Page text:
UCSF and UC Hastings to Collaborate on New Housing Plan
Project on UC Hastings Campus Could Offer up to 1,120 Units for Students, Trainees
UC San Francisco and UC Hastings College of the Law have signed a Letter of Intent to jointly develop new campus housing in San Francisco’s Civic Center and Tenderloin neighborhoods, in an effort to serve the growing housing needs of their students and trainees, and contribute to the city by reducing pressure on its rental housing stock.
While the proposal is still in its initial stages, it could provide an estimated 535 to 970 new housing units, along with possible renovations to 252 existing units in the historic McAllister Tower at 100 McAllister St. This would provide housing for UC Hastings and UCSF graduate students, UCSF trainees (postdoctoral scholars and residents) and, potentially, faculty of the two UC campuses, in a central area of the city that is close to both public transportation and a vibrant community of small businesses, restaurants, and cultural and entertainment venues. Additional campus housing also would bring about a significant infusion of street level activation and urban vibrancy to the neighborhood.
The two universities, one focused on health sciences, the other on law, are unique in the UC system in serving only graduate students.
“This makes sense for our students and for our community,” said UC Hastings Chancellor and Dean Frank H. Wu, JD. “This is a fantastic opportunity to collaborate with another UC campus that has a similar student body and equal needs for housing, while contributing to the Civic Center and Tenderloin area with students who will support small businesses in our community. Co-location for our respective, highly engaged, and motivated students affords the prospect of exciting synergies that we hope extends to other areas of future collaboration.”
UC Hastings currently houses 280 students in 252 units on site, with potential demand for up to 100 more. UCSF, which leases housing to approximately 462 students and 423 trainees, has a shortfall of up to 900 units, even when factoring other housing projects planned on and near UCSF.
“The housing shortage is affecting every resident in this city, including university students. As a result, a growing number of top-quality students are choosing to study somewhere else, which creates a tremendous loss of potential talent for the city,” said UCSF Chancellor Sam Hawgood, MBBS. “This is one of a number of creative approaches that we hope will address that need, while lessening our impact on the city’s constricted housing situation.”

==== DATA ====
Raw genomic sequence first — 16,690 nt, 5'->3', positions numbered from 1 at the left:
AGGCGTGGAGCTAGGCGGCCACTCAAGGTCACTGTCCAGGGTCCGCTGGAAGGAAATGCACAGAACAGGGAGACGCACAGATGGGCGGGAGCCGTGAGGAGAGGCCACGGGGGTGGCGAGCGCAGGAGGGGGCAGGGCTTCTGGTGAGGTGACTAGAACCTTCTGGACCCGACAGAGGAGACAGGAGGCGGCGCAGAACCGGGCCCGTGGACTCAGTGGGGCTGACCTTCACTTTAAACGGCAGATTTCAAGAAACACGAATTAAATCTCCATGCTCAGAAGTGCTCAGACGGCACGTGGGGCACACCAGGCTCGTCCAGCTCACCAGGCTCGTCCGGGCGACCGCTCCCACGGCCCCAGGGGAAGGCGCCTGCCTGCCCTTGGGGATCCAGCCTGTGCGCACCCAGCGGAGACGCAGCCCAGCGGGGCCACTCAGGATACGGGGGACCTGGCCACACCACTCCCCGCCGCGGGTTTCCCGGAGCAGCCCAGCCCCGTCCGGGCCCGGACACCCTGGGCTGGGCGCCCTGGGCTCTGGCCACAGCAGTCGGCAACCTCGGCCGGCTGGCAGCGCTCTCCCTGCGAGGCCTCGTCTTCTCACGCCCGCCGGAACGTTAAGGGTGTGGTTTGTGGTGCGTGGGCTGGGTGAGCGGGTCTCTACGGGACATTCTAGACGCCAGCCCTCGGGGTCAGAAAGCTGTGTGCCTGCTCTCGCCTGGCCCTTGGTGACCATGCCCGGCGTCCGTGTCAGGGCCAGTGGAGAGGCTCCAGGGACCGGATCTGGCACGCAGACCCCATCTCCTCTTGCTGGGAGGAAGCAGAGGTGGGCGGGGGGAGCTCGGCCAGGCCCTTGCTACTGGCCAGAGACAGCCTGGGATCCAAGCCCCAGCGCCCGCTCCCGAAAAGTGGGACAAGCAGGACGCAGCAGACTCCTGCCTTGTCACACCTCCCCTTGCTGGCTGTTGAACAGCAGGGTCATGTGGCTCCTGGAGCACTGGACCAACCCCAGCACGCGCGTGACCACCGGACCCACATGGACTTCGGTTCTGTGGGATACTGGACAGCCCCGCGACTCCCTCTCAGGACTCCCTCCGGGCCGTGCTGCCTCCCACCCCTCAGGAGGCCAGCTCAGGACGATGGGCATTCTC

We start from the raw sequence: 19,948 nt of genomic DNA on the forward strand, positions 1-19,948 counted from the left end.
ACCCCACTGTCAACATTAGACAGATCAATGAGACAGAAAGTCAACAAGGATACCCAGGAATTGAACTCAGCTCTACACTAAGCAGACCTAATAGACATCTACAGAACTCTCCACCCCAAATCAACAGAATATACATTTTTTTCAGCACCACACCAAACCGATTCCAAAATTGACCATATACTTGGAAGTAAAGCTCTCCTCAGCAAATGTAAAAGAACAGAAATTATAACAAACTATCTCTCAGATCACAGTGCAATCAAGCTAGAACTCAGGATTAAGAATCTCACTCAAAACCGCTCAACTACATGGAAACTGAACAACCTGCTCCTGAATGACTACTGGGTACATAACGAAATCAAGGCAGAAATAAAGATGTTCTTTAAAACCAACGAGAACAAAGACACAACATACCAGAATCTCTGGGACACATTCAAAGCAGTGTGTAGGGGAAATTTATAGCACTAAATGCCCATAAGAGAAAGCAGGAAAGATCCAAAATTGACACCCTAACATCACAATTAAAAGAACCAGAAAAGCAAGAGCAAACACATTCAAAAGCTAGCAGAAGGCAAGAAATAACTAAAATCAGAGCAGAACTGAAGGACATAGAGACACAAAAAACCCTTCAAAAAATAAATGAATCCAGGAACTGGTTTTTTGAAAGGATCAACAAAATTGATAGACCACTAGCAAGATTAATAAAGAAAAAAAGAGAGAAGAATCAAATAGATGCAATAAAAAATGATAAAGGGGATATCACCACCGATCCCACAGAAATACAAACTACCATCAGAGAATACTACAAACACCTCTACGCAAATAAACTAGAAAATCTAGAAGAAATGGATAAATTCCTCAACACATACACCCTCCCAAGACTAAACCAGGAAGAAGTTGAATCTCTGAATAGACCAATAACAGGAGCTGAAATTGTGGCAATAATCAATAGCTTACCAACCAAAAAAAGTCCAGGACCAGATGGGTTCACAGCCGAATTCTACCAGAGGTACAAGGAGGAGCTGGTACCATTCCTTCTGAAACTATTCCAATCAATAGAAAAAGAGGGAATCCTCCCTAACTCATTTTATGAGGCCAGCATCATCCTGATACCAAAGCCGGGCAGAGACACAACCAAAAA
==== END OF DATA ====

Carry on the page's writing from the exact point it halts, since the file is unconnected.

The Letter of Intent proposes to redevelop or renovate three properties on the UC Hastings campus, including its aging academic facility at 198 McAllister St., known as Snodgrass Hall, which UC Hastings intends to replace with a new, state-of-the-art educational facility on a vacant UC Hastings property at 333 Golden Gate Ave. Under the proposal, the 198 McAllister St. property would be redeveloped as housing, potentially along with an adjacent building at 50 Hyde Street. The two schools also would jointly explore the feasibility of renovating UC Hastings’ current student housing in McAllister Tower.
The site offers a central location that is well served by multiple modes of transit for UCSF health sciences students and trainees, who work and study in facilities at Parnassus Heights, Mission Bay and the Zuckerberg San Francisco General Hospital and Trauma Center, among other sites in the city. The project would provide housing options that are within the financial means of graduate students, thereby reducing student debt burden and the number of students and trainees competing for rental housing throughout the city.
The project stems from a campus planning process at UC Hastings that included a goal of increasing strategic alliances within the University of California and its other campuses, to take advantage of operational efficiencies and leverage common efforts, while advancing its mission as one of the nation’s leading law schools. At the same time, UCSF had developed its own 20-year plan, which identified campus housing as one of its key areas to address.